• Computer system 610 can send and receive information through the network interface 604 across a local network 620, an Intranet, or the Internet 630. In the Internet example, software components or services may reside on multiple different computer systems 610 or servers 631-635 across the network. The processes described above may be implemented on one or more servers, for example. A server 631 may transmit actions or messages from one component, through Internet 630, local network 620, and network interface 604 to a component on computer system 610. The software components and processes described above with respect to the event-based regulatory compliance system may be implemented on any computer system and send and/or receive information across a network, for example.
  • As used in the description herein and throughout the claims that follow, “a”, “an”, and “the” includes plural references unless the context clearly dictates otherwise. Also, as used in the description herein and throughout the claims that follow, the meaning of “in” includes “in” and “on” unless the context clearly dictates otherwise.
  • The above description illustrates various embodiments of the present invention along with examples of how aspects of the present invention may be implemented. The above examples and embodiments should not be deemed to be the only embodiments, and are presented to illustrate the flexibility and advantages of the present invention as defined by the following claims. Based on the above disclosure and the following claims, other arrangements, embodiments, implementations and equivalents may be employed without departing from the scope of the invention as defined by the claims.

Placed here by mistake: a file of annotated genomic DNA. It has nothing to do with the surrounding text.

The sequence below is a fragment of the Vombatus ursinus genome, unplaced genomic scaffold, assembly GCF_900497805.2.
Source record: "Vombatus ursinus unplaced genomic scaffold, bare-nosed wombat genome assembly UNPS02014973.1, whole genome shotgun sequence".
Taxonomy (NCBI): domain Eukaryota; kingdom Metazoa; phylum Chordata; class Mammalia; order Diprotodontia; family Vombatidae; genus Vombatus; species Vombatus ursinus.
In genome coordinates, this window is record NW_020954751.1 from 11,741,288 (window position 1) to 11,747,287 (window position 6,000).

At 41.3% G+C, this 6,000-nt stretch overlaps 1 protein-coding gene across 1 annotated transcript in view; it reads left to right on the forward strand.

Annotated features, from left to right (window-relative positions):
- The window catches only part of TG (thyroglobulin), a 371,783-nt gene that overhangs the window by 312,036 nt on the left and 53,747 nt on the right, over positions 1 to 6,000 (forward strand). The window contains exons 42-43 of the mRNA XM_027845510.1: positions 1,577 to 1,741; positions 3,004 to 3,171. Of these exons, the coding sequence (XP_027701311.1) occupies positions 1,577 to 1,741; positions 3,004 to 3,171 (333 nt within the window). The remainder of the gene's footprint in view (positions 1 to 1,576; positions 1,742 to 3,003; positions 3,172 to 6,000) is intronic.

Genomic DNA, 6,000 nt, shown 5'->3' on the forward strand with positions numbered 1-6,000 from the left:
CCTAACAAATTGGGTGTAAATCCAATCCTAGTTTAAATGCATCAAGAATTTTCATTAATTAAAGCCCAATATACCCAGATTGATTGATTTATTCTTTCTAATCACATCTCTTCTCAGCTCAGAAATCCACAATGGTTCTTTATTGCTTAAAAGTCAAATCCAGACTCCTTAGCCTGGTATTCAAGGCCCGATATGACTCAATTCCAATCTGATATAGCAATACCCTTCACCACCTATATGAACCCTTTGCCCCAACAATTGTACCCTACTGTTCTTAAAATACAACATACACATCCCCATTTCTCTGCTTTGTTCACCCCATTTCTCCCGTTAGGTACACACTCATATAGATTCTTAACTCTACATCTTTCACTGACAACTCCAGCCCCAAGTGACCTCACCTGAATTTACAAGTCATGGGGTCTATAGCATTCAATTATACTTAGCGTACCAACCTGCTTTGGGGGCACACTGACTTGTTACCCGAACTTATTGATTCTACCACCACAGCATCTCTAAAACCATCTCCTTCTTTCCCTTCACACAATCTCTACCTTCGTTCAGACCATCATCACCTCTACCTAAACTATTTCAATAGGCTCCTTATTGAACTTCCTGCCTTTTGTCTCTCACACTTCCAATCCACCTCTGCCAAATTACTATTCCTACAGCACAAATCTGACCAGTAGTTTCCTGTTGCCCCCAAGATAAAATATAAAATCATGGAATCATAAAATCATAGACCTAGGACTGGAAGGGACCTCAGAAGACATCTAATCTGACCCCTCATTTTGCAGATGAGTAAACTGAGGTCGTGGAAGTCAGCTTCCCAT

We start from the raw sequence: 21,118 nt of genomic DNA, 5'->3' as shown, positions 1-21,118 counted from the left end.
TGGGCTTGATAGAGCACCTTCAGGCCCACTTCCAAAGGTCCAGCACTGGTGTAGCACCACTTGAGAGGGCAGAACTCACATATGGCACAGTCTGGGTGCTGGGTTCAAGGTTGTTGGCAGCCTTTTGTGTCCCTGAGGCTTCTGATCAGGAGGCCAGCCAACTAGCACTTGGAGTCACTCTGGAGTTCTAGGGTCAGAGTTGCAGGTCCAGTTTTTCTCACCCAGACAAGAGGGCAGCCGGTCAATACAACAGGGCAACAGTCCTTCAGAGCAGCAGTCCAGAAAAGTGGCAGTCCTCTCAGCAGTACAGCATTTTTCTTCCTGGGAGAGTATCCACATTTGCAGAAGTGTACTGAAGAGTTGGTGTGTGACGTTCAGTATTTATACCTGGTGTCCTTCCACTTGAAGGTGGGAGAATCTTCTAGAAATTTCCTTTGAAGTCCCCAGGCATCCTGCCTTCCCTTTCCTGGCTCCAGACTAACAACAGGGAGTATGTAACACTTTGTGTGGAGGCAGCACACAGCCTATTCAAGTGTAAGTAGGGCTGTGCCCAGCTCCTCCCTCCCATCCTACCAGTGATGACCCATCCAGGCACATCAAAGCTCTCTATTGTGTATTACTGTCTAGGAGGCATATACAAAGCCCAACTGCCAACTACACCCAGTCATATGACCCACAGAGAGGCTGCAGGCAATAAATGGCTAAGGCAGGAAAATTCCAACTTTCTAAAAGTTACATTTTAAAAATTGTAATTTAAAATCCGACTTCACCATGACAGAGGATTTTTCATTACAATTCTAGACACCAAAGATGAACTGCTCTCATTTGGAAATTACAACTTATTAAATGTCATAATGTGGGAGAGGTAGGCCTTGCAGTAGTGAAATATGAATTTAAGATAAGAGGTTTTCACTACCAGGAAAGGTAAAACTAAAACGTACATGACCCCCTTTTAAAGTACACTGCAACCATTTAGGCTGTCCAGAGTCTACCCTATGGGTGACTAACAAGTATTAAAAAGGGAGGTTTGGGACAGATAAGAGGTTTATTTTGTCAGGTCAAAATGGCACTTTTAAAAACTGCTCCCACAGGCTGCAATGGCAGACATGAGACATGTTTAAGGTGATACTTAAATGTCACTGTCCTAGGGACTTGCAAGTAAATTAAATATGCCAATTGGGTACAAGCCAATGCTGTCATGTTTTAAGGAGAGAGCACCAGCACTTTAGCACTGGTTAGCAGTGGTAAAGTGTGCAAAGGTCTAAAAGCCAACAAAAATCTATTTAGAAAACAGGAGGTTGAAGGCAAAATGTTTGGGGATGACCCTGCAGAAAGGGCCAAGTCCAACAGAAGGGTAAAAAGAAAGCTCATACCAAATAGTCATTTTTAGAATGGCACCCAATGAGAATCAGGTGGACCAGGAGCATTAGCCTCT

Claims (20)

  1. 1. A method comprising:
    determining a plurality of event types, each event type associated with event metadata;
    receiving an event;
    determining an event type in the plurality of event types for the received event;
    determining event metadata for the determined event type;
    determining event data from the event based on the event metadata;
    determining a rule associated with the event type, the rule including a criterion based on a regulatory compliance issue; and
    evaluating, by a computing device, the event data with the criterion to determine if the event is non-compliant or compliant with the regulatory compliance issue.
  2. 2. The method of claim 1, wherein determining the rule comprises:
    determining a control associated with the event type, the control based on a risk of non-compliance for the regulatory compliance issue; and
    determining the rule from the control.
  3. 3. The method of claim 2, wherein determining the control comprises:
    determining a first link between the event type and the control; and
    determining a second link between the control and the rule.